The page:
Black History Month 2022-Day 17: Walter Harris

Born September 28th, 1941, Walter Harris is known as the first Black chess player to earn the U.S. Chess Federation National Master title. There are a number of articles about Harris on The Chess Drum, twice as an interview subject {2006 (phone), 2014 (in-person)}.


Walter Harris in action against Bill Slater at the Marshall Chess Club.
Photo by Ebony magazine

I first learned about Harris from Jerry Bibuld who compiled a list of Black National Masters in the U.S. He guarded this list like a trade secret but entrusted me with a copy which was helpful in the beginning stages of The Chess Drum. It gave me a point from which I could research these names further. Of course, the original list is currently outdated but still stands as a valuable contribution.

Later, I was able to find information about Harris’ participation in the 1959 U.S. Junior and U.S. Open. Incidentally, it was Wilbert Paige who told me that he saw Harris in an encyclopedia!

Walter Harris at 18. Photo by Ebony (June 1960)

One evening, I made contact with Mr. Harris and told him that the 2014 World Open was in Arlington, Virginia. I knew he resided in the area, so I left him with the details. It was Saturday, July 5th, 2014. He called me on my cell phone telling me he had arrived. When we met it was exciting to meet the trailblazing player whom I had written about for years.

Finally meeting the legendary Walter Harris at 2014 World Open!
Finally meeting the legendary Walter Harris at 2014 World Open!
Photo by Daaim Shabazz/The Chess Drum

After our greeting, I proceeded to introduce him to everyone in sight and a slew of photo-ops followed:

Walter Harris with Daaim Shabazz National Master Walter Harris, Dr. Kimani Stancil, Shabazz, National Master Frank Street Harris speaking with contemporaries NM Philip Collier and Fischer biographer Dr. Frank Brady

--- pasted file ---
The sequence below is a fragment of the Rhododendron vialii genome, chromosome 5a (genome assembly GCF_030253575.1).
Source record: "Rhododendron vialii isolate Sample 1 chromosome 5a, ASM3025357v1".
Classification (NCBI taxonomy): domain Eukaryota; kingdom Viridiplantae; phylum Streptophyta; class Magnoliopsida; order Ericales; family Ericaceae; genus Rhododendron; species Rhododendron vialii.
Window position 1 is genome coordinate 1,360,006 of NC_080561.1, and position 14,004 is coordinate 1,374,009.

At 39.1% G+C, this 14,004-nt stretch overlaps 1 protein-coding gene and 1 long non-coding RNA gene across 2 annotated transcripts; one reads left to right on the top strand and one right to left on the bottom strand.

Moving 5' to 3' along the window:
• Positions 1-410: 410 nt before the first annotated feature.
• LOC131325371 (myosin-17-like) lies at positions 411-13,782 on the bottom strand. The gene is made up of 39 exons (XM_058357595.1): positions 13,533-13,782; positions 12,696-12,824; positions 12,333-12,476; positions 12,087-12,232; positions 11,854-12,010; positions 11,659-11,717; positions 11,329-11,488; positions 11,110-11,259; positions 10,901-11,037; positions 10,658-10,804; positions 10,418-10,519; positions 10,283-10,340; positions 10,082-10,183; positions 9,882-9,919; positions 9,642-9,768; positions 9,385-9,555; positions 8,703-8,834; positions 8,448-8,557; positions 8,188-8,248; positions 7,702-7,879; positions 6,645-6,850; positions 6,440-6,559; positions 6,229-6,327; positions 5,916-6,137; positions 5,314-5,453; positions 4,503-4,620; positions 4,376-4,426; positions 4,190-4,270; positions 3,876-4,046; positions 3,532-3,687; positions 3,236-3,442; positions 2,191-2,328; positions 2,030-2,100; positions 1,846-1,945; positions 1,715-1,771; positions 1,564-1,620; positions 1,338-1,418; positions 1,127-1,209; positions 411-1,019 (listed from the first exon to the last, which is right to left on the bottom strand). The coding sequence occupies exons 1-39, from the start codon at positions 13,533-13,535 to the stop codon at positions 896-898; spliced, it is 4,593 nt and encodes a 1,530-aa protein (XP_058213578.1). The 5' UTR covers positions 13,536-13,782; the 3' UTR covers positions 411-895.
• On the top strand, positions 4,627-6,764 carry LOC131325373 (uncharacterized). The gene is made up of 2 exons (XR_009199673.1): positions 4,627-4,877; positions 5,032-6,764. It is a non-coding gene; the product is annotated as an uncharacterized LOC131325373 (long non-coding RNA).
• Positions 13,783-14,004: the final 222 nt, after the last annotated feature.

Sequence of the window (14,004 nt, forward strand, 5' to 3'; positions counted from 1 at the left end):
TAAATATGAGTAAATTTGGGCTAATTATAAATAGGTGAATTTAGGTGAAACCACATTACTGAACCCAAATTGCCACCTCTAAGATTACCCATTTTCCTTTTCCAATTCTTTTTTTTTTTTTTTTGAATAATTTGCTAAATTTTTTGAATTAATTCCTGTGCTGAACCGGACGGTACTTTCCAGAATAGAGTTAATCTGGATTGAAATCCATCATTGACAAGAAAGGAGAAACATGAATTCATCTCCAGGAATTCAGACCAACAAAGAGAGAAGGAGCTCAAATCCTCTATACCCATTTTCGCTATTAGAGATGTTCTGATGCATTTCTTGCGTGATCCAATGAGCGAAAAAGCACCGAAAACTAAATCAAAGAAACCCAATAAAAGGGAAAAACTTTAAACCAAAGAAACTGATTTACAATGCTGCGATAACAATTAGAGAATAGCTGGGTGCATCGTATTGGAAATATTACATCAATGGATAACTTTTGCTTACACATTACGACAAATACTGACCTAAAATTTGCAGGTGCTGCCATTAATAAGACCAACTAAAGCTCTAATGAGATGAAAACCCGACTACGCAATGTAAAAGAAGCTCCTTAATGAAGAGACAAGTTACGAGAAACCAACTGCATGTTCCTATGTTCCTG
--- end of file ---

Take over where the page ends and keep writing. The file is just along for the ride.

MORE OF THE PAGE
eejay Hicks, Abdullah Abdulbashir, Adia Onyango, Harris, Ken Moody Walter Harris sharing a moment with fellow New Yorkers. Daaim Shabazz, Adia Onyango, Walter Harris

(CLOCKWISE starting top left): Walter Harris with Daaim Shabazz; National Master Walter Harris, Dr. Kimani Stancil, Shabazz, National Master Frank Street; Harris speaking with contemporaries NM Philip Collier and Fischer biographer Dr. Frank Brady; Shabazz, Adia Onyango, Harris; Beejay Hicks, Abdullah Abdulbashir, Adia Onyango, Harris, Ken Moody; Walter Harris sharing a moment with fellow New Yorkers. Photos by Daaim Shabazz

We then sat down in a quiet place for the interview. International Master Kassa Korley walked up and was introduced as well.


IM Kassa Korley chatting with Walter Harris


On the next day, Harris returned and I put in a call to GM Maurice Ashley. They enjoyed a cordial chat. It was a historic day!

My last exchange with the pioneer was via e-mail the last few days of December 2017. I wanted to know (offhand) if he knew the precise date of earning the coveted title. He responded,

On occasion, people ask me that question. Over the last 50 plus years, since I became a master, I have not given a lot of thought to exact times and dates. However, I do remember that I earned the title at the US Open, in St. Louis, Missouri around July/August 1960. The title was not actually awarded until the following year, when the new ratings came out.

He was unclear, so I did some poking around through the archives of Chess Life and here is what I revealed to him:

I see an occurrence of your name on the Master’s list first appearing August 1962 at 2214. I checked 1961 and they only had an April 1961 rating of 2091, August 1961 rating of 2146 and December 1961 rating of 2175 and April 1962 rating of 2164.

The reality was the USCF rating system may have been two years behind in publicizing his rating after his 7.5/12 result at the 1960 U.S. Open in St. Louis. The July 1960 article announcing his title (above) in Ebony magazine seems to make his recollection accurate.

In 1964, Harris graced the cover of Chess Life in a classic photo with him on the move at the Marshall Chess Club. The caption stated “Harris, the first Negro to be rated a USCF Master, is now serving with the U.S. Air Force and is stationed a Mather AFB, California.”

Harris mentioned in the 2014 interview that it was Archie Waters who made sure he had memberships in both the Marshall and the Manhattan Chess Clubs. It was at the Manhattan Chess Club where he was introduced to Fischer through Waters. Waters also mentored Bobby Fischer was part of his entourage in Reyjavik, Iceland. Harris played Fischer in the following game during a simultaneous exhibition in 1958:

After serving in the Air Force, Harris had a long career as a physicist. While he no longer plays competitively, he does enjoy teaching chess. We honor him as a trailblazer in chess and one whose career we can admire. Salute!

Interview
Audio interview with NM Walter Harris26:10 minutes
Saturday, July 5th 2014

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